This event explored efforts and opportunities within the blue economy that would diversify our economy on the Mendocino Coast while also improving the local livelihoods of our low-moderate income community while nurturing our environment and protecting coastal resources. Efforts are ongoing to solve one of the Noyo Harbor’s most needed projects – a fuel dock – and also looking into replacing the only ice house in the harbor.
These projects and many more are imperative to the health of the harbor. A profound thanks to the many partners and our staff who contributed to this success.
Danco’s Plateau project in collaboration with the City has completed construction which has allowed 68 community members to move into permanent supportive housing. The integrated community will have twenty-three senior cottages, twenty- five workforce duplexes, twenty for the homeless, three shared community buildings, and a manager unit. This unique mix of housing had not been attempted locally before and will serve as a good model for future developments of this kind.
The Plateau also includes activity areas for all three groups and even basketball courts. There has always strong support from the City Council on projects like this.
More great news on the newly established Housing Mendocino Coast - a community land trust incubated by the City for the purpose of providing home ownership and rental opportunities for our workforce was just awarded funding in the amount of $820,000. Thanks to Congressman Jared Huffman for securing Congressional Community Project Funding to purchase a future property for the sole use of creating workforce housing.
The men and women of FBPD have servants’ hearts. They resolve the problems many of us avoid. City Council and community leaders played a major role in the selection of a new, permanent Chief in July. The Department has stabilized and a strategic plan was developed. Their new motto of “Concern, Compassion, Courage” is a testament to their commitment to our community. FBPD is still conducting organizational restructuring to better meet the needs of the people of Fort Bragg. Several new officers were hired and trained this year as well.
Several officers attended advanced training to better protect our city. An example of the outcome of one of these trainings is DUI collisions are down 33% over 2021 and several suspects were arrested for sales of fentanyl, a dangerous opioid killing our kids. More advanced training is being brought here to Fort Bragg to ensure our officers have all the modern police training while saving thousands in tax dollars.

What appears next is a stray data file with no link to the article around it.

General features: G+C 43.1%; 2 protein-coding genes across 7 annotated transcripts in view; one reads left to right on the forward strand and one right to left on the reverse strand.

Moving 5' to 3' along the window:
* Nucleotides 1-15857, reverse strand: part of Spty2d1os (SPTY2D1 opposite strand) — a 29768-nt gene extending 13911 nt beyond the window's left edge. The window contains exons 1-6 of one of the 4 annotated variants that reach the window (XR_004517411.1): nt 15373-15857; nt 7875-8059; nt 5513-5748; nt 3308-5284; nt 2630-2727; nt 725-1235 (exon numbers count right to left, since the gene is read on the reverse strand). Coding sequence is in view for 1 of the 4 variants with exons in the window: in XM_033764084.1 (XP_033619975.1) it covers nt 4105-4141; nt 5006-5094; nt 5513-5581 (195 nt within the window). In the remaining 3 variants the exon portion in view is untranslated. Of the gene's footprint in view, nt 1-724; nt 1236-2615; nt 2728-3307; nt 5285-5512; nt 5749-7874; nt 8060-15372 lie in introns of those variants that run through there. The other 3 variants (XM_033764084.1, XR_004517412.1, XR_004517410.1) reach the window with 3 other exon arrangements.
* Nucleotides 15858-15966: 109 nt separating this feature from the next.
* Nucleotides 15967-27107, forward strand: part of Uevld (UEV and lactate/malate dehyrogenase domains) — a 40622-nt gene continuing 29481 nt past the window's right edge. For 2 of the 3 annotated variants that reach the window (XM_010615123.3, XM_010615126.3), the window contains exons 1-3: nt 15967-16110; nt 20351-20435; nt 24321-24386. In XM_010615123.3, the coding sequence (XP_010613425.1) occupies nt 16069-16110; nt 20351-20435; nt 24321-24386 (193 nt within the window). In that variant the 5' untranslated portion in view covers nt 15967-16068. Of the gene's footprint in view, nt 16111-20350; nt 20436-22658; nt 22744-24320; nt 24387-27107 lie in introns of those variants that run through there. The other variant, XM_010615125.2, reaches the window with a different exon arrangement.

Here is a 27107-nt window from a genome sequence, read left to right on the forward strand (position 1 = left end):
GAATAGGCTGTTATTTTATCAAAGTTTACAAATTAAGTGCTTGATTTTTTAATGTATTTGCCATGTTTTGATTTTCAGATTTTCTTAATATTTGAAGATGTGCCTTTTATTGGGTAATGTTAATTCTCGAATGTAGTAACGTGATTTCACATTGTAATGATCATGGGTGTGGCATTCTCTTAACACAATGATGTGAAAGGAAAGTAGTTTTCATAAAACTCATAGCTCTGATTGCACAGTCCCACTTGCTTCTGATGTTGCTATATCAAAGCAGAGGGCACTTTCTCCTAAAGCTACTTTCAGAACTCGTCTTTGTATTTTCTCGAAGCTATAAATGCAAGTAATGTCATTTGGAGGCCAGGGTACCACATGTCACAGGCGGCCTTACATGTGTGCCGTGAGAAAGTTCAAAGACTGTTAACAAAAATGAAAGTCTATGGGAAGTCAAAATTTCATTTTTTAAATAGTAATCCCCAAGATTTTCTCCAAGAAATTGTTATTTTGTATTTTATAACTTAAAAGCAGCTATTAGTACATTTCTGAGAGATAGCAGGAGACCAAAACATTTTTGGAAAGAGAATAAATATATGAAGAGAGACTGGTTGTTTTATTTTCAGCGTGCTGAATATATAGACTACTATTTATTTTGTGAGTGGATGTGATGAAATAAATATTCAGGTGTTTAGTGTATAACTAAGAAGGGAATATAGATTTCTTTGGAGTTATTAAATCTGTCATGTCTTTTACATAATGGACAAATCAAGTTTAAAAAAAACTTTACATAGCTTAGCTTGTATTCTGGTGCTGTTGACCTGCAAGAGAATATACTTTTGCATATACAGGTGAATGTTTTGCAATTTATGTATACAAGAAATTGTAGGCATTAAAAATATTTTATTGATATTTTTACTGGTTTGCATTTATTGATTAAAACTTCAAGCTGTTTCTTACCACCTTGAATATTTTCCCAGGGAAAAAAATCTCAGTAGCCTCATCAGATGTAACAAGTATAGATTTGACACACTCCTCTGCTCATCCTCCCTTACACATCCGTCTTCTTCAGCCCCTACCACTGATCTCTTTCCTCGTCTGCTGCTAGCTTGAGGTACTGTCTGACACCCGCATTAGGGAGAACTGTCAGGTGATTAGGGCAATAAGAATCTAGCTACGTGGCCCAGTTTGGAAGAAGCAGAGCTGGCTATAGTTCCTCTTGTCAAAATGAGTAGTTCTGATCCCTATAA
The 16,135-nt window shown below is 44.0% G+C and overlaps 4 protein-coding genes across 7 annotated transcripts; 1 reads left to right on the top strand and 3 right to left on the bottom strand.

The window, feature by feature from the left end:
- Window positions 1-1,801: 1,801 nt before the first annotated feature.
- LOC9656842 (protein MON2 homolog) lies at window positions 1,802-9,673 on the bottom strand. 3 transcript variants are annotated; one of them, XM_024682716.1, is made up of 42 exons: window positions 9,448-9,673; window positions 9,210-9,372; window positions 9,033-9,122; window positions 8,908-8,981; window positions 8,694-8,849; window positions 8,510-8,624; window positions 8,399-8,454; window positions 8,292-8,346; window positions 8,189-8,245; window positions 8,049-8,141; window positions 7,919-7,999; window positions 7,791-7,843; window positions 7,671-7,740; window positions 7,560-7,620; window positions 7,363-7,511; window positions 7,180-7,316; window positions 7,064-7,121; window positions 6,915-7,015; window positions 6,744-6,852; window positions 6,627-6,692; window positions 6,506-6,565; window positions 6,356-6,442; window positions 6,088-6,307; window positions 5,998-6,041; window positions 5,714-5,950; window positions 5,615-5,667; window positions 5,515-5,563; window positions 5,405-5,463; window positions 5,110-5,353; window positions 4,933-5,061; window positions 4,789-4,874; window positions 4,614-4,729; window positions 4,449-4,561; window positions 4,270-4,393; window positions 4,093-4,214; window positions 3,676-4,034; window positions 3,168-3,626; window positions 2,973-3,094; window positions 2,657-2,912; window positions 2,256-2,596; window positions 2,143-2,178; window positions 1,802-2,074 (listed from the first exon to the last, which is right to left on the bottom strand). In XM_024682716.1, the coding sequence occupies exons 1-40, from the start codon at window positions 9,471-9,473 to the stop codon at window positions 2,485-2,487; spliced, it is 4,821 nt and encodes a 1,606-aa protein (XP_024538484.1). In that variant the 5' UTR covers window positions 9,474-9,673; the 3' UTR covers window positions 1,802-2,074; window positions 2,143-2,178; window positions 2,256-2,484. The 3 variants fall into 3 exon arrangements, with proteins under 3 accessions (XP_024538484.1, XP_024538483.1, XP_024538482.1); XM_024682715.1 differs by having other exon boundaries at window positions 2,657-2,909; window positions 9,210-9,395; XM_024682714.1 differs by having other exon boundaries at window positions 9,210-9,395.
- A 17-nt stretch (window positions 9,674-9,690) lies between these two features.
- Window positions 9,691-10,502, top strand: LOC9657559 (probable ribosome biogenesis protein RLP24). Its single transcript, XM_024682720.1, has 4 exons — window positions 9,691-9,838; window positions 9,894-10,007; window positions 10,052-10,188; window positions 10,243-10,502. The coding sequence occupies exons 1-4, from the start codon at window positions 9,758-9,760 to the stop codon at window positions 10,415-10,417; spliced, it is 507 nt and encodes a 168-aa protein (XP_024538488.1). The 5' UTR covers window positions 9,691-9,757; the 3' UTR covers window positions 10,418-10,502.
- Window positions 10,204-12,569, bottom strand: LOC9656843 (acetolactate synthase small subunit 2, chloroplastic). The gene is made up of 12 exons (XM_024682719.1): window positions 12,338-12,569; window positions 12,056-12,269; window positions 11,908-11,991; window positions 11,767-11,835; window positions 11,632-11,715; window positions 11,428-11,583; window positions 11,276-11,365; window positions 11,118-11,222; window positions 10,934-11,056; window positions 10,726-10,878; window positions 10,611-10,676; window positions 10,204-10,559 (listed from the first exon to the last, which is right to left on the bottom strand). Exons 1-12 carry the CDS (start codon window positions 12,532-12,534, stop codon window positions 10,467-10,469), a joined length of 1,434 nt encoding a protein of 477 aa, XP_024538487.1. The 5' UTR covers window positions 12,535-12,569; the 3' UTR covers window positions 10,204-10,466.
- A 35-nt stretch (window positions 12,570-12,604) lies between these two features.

I am especially proud of the Care Response Unit (CRU) program. Two Social Services Liaisons work in the Police Department, side-by-side with officers to immediately assist people in a mental health crisis, the homeless, and those with substance abuse disorders. They “fill the gap” and connect those in need with resources, staying with them as they navigate many systems. This approach is entirely new and dubbed the “Fort Bragg Model.” It has gained the attention of politicians and researchers as the CRU program has cut police officer response to these calls by over 40%, reunited over a dozen homeless individuals with family in other areas, arranged for several people to get into drug rehab, and found stable housing solutions for many. When the Plateau opened, CRU members were first to identify a major gap on the first day and immediately began coordinating resources to assist in the success of the program. CRU also coordinated the Emergency Weather Shelter program, housing over 60 people during nights with rain and extreme cold. It seemed odd to many people CRU would be part of the Police Department, but it has proven more successful than ever imagined.
Quality of Life
I’m certain that many important accomplishments have been excluded from my list of highlights, as this letter of reflection would otherwise become a novel. An entire book could be written on any item mentioned, including the many that weren’t. Did you know about the numerous merchants and property owners engaged in downtown revitalization efforts to support a vibrant and prosperous Central Business District? Or that the new local culture ad hoc committee will meet on the second Tuesdays of the month at 4PM at Town Hall? The strength and character of our community is impressive, and I am honored to serve as Mayor. I, alongside my fellow Councilmembers and staff will continue to make decisions in the best interest of the community, to view public resources with respect, and keep our gaze on the horizon to ensure long term success. Thank you for placing your trust with us.
Be First to Comment